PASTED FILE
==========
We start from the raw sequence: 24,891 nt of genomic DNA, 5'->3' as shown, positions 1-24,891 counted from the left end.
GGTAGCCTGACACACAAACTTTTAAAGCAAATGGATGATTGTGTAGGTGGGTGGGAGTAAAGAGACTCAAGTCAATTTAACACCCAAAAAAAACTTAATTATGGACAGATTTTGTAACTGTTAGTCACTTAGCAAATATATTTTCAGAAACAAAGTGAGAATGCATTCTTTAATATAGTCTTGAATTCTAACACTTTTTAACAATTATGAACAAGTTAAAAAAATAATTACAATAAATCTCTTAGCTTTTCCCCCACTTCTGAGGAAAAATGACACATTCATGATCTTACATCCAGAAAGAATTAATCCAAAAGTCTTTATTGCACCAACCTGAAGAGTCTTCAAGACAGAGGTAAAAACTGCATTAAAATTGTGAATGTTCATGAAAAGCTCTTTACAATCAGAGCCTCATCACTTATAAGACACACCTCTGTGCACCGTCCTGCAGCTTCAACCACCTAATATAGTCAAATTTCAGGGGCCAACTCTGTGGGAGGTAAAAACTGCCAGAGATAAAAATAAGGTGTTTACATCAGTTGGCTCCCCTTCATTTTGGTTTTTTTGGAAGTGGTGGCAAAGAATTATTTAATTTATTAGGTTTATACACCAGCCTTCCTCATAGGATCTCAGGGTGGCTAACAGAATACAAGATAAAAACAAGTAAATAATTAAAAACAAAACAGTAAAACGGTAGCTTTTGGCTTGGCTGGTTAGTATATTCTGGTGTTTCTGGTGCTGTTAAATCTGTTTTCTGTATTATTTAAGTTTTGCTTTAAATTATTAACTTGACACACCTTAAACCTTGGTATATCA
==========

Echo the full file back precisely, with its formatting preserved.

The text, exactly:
We start from the raw sequence: 24,891 nt of genomic DNA, 5'->3' as shown, positions 1-24,891 counted from the left end.
GGTAGCCTGACACACAAACTTTTAAAGCAAATGGATGATTGTGTAGGTGGGTGGGAGTAAAGAGACTCAAGTCAATTTAACACCCAAAAAAAACTTAATTATGGACAGATTTTGTAACTGTTAGTCACTTAGCAAATATATTTTCAGAAACAAAGTGAGAATGCATTCTTTAATATAGTCTTGAATTCTAACACTTTTTAACAATTATGAACAAGTTAAAAAAATAATTACAATAAATCTCTTAGCTTTTCCCCCACTTCTGAGGAAAAATGACACATTCATGATCTTACATCCAGAAAGAATTAATCCAAAAGTCTTTATTGCACCAACCTGAAGAGTCTTCAAGACAGAGGTAAAAACTGCATTAAAATTGTGAATGTTCATGAAAAGCTCTTTACAATCAGAGCCTCATCACTTATAAGACACACCTCTGTGCACCGTCCTGCAGCTTCAACCACCTAATATAGTCAAATTTCAGGGGCCAACTCTGTGGGAGGTAAAAACTGCCAGAGATAAAAATAAGGTGTTTACATCAGTTGGCTCCCCTTCATTTTGGTTTTTTTGGAAGTGGTGGCAAAGAATTATTTAATTTATTAGGTTTATACACCAGCCTTCCTCATAGGATCTCAGGGTGGCTAACAGAATACAAGATAAAAACAAGTAAATAATTAAAAACAAAACAGTAAAACGGTAGCTTTTGGCTTGGCTGGTTAGTATATTCTGGTGTTTCTGGTGCTGTTAAATCTGTTTTCTGTATTATTTAAGTTTTGCTTTAAATTATTAACTTGACACACCTTAAACCTTGGTATATCA